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Research Letter
October 16, 2018

Availability of Corn Masa Flour and Tortillas Fortified With Folic Acid in Atlanta After National Regulations Allowing Voluntary Fortification

Author Affiliations
  • 1Department of Epidemiology, Emory University Rollins School of Public Health, Atlanta, Georgia
JAMA. 2018;320(15):1600-1601. doi:10.1001/jama.2018.11939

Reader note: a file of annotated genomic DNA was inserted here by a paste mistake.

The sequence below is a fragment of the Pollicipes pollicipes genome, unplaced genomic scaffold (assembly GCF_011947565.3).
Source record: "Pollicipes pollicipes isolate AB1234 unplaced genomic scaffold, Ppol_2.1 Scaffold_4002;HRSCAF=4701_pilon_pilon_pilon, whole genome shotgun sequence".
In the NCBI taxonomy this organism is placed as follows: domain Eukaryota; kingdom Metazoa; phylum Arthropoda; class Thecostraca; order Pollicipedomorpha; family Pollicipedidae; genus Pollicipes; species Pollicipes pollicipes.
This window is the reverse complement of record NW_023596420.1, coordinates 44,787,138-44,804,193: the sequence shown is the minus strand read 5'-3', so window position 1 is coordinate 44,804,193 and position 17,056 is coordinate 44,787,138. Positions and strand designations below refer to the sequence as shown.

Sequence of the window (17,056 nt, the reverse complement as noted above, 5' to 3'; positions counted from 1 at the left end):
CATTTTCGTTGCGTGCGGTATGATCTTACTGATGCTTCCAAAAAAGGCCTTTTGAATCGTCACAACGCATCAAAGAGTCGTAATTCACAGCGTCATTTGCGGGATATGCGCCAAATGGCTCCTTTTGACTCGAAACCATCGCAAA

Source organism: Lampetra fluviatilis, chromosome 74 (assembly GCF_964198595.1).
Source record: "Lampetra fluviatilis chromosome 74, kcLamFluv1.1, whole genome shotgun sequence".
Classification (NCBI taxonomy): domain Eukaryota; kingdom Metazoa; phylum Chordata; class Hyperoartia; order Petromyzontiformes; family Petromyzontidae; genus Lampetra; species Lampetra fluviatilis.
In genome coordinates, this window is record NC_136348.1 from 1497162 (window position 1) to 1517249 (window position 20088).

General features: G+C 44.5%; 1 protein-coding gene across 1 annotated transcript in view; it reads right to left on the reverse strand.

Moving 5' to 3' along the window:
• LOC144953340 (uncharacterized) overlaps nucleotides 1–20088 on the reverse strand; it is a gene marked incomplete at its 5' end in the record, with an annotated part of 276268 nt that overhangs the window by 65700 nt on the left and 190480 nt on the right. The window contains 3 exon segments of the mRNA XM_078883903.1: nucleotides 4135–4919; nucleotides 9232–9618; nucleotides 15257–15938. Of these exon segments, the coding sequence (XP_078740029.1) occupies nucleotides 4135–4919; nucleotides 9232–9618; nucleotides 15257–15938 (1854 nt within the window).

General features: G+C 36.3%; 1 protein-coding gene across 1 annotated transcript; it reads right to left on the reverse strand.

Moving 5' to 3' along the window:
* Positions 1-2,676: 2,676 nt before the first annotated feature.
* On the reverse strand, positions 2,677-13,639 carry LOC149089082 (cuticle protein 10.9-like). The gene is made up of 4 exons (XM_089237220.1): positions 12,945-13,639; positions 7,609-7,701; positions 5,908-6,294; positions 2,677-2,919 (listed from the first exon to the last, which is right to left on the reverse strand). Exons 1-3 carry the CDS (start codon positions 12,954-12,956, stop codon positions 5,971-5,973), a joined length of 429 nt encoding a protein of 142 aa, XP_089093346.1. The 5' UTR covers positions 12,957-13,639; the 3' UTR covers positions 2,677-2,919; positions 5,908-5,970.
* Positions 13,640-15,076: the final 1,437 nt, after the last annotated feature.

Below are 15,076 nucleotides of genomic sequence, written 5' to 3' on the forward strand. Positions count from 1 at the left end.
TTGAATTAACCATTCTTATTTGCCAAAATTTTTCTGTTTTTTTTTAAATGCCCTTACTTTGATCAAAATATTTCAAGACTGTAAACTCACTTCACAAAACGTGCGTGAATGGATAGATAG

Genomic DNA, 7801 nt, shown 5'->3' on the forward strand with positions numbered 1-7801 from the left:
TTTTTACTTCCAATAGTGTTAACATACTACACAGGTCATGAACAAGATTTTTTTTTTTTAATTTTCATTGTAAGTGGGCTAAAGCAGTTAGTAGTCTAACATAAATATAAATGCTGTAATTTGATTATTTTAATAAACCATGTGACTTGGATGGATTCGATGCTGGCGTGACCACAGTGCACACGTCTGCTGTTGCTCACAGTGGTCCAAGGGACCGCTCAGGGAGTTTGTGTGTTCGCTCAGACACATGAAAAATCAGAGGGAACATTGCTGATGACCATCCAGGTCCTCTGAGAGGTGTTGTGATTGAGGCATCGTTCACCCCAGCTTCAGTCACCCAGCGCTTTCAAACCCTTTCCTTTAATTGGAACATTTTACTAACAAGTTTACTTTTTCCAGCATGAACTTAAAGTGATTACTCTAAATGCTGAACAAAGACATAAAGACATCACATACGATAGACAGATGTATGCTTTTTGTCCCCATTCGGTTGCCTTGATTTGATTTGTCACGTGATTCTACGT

In 1996, the US Food and Drug Administration (FDA) required all enriched cereal grains to be fortified with folic acid at a concentration of 1.40 µg/g.1 Since then, there has been a significant reduction in the prevalence of spina bifida and anencephaly.2 The regulation did not include fortification of corn masa flour, a staple food for many Hispanic people.3 Hispanic women of reproductive age are less likely to take prenatal folic acid supplements, have lower blood folate concentrations, and have a higher prevalence of spina bifida and anencephaly than non-Hispanic women.4,5 To address this disparity, the FDA published regulations allowing voluntary fortification of corn masa flour and tortillas in April 2016.1,6 Our objective was to determine the availability of folic acid–fortified corn masa flour and tortilla products in Atlanta, Georgia, 20 months after the FDA permitted voluntary fortification.

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